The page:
Let’s start with the positive. The parts of the film that spend their time on Transformers mythology are great. It was thrilling to hear the name Unicron on the big screen 31 years after his last appearance in theaters. The concept of Quintessa was a decent one though not without flaws. Megatron returning with Frank Welker again providing the voice once again opens the debate on why Hugo Weaving was cast in the first three films. The tie-in with Arthurian legend is fun to a degree and the 12 knights in this film feel more impressive than the Primes we saw in the second film. And, in any other franchise with any other director, the threads that are left dangling would fill the viewer with anticipation: Will Unicron emerge from the Earth? What is Quintessa’s ultimate plan? Is she REALLY the creator of the Transformers or is this just another deception? After all, the Knights did call her “The Great Deceiver”. If we’ve gotten Unicron, can Primus be far behind? And, with Cybertron at least partially restored [and, by the way, you’re gonna need to move that thing…you can’t park it here. – Ed.], do the stories need to be confined to Earth anymore…or can we go all cosmic now? With hints at Bumblebee’s past on Earth mentioned within the narrative and the upcoming solo film on the way, as I said, ordinarily, there are things to look forward to here.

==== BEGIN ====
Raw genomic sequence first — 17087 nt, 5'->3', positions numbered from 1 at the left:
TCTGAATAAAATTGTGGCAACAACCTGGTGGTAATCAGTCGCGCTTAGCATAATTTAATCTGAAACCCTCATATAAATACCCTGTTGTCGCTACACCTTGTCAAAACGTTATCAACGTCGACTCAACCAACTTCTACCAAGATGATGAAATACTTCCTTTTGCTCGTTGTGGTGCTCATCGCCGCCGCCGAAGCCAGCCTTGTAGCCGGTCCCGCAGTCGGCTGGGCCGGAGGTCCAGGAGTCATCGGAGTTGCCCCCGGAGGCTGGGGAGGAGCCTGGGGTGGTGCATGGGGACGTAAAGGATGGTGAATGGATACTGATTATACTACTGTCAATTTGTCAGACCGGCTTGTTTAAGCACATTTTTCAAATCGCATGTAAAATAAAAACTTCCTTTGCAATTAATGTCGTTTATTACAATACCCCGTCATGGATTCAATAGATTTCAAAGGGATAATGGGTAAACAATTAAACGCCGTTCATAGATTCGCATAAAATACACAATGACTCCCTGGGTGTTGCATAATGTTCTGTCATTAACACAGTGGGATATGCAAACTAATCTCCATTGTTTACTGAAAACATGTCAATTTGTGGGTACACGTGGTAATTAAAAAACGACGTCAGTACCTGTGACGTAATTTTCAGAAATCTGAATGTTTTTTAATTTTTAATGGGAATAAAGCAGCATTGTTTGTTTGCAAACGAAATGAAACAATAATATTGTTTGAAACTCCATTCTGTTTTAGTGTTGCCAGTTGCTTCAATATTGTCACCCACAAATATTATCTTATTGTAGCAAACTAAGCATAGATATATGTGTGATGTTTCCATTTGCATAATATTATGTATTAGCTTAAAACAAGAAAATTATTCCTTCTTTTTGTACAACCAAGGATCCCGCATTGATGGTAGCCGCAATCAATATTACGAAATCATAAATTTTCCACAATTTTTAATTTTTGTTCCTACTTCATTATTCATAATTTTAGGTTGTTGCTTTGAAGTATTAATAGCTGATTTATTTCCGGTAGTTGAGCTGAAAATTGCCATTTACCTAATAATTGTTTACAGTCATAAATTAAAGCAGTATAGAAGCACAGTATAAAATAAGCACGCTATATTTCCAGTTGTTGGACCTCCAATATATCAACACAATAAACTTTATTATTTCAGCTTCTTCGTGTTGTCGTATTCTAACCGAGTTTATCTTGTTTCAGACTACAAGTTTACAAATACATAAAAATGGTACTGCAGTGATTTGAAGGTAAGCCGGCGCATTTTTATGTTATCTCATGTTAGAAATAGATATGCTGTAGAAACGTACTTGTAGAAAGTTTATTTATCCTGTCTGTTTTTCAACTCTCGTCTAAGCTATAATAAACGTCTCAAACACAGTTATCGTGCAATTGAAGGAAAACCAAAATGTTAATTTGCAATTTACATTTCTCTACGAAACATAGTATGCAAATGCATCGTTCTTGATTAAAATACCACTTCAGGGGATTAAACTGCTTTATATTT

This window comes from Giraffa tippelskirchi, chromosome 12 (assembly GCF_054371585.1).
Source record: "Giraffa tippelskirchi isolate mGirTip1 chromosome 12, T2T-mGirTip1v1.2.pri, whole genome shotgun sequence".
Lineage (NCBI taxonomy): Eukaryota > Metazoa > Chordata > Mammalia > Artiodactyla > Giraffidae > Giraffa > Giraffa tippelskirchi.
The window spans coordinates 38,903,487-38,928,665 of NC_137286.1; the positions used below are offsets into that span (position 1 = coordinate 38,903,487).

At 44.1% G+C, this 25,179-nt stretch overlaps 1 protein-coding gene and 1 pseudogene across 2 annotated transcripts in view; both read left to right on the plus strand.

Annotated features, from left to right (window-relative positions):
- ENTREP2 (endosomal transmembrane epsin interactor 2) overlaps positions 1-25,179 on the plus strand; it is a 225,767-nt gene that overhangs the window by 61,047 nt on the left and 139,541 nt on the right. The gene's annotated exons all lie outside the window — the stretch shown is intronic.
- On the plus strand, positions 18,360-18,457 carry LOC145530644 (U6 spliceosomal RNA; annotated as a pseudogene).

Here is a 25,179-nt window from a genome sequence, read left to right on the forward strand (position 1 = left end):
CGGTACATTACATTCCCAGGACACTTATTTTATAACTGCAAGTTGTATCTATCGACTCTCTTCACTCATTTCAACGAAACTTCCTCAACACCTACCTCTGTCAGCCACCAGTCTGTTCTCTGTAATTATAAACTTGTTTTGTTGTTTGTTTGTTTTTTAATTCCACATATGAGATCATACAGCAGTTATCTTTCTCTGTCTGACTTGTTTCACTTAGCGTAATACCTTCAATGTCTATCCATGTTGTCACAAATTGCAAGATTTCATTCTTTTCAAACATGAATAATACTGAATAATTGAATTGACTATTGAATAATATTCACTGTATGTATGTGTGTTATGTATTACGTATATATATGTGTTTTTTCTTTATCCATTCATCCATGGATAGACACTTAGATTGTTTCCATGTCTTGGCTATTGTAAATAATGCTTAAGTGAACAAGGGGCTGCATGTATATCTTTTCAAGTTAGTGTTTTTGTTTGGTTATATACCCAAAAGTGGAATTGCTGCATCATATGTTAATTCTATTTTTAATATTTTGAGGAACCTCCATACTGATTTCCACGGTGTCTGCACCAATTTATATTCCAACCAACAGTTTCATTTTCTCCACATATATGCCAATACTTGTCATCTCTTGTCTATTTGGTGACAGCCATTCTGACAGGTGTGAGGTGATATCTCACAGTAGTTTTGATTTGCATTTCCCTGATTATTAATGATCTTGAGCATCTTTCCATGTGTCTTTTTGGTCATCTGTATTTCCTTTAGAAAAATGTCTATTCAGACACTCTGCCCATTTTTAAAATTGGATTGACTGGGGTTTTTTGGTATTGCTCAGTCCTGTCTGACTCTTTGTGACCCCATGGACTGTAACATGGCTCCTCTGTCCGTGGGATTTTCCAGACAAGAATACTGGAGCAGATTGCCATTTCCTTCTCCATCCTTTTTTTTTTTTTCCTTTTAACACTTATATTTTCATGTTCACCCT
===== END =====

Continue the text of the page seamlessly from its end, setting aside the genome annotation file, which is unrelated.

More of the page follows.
But a lot of that is going to depend on whether or not Michael Bay finally bows out…or if Paramount has the balls to nudge him toward the door. But even if he exits as director, a sinking feeling in my gut would put him in a producer/executive producer sort of role and that’s really not any better. [Why hello there Teenage Mutant Ninja Turtles 1 & 2, Friday the 13th remake and Nightmare on Elm Street remake…just to name a few. – Ed.] As we transition to the bad aspects of the film, well, we find ourselves chock full of the usual Michael Bay-isms: the usual military-porn, unnecessary characters, too many jump cuts, and emphasis more on the humans than the titular refugees from Cybertron and…everybody’s favorite…juvenile, inappropriate and unnecessary to the point of being forced humor. [You forgot the occasional misogyny. There’s a scene here with four English ‘hens’ that just…ugh. – Ed.] It seems like for every one serious moment involving a piece of Cybertronian lore that brings some gravitas we get AT LEAST five moments where the term ‘scrotum’ just HAS to be used. And the return of Seymour Simmons…SERIOUSLY??? For me, the first hour of the film did its very best to get me to hate it…and it very, very nearly succeeded. Within the first 5 minutes of the film, we get a scene of Merlin, fabled sorcerer to King Arthur, on his way to get help from the aforementioned Cybertronian Knights…and he’s drunk. And he TELLS US he’s drunk. Sigh. There is no shortage of scenes like this throughout the film where time is wasted on cheap jokes that fall flat. This literally makes up the first hour of the film. You know what we should have gotten in the first hour? How about explaining Megatron’s return and how he’s changed from the Galvatron we saw in Age of Extinction? A little background on Quintessa would’ve been nice. More of what it took to turn Optimus Prime into Nemesis Prime would’ve certainly added some weight to the movie. I could go on but I think my point has been illustrated, this script feels like there used to be some important narrative points there…but they were jettisoned just so Bay could make more ‘scrotum’ jokes. [Seriously, we’re not overusing that term. Okay, well, we are but we’re doing it to illustrate how Bay overused it so…does that make it okay? No. Probably not. Overusing ‘scrotum’ is never okay. – Ed.]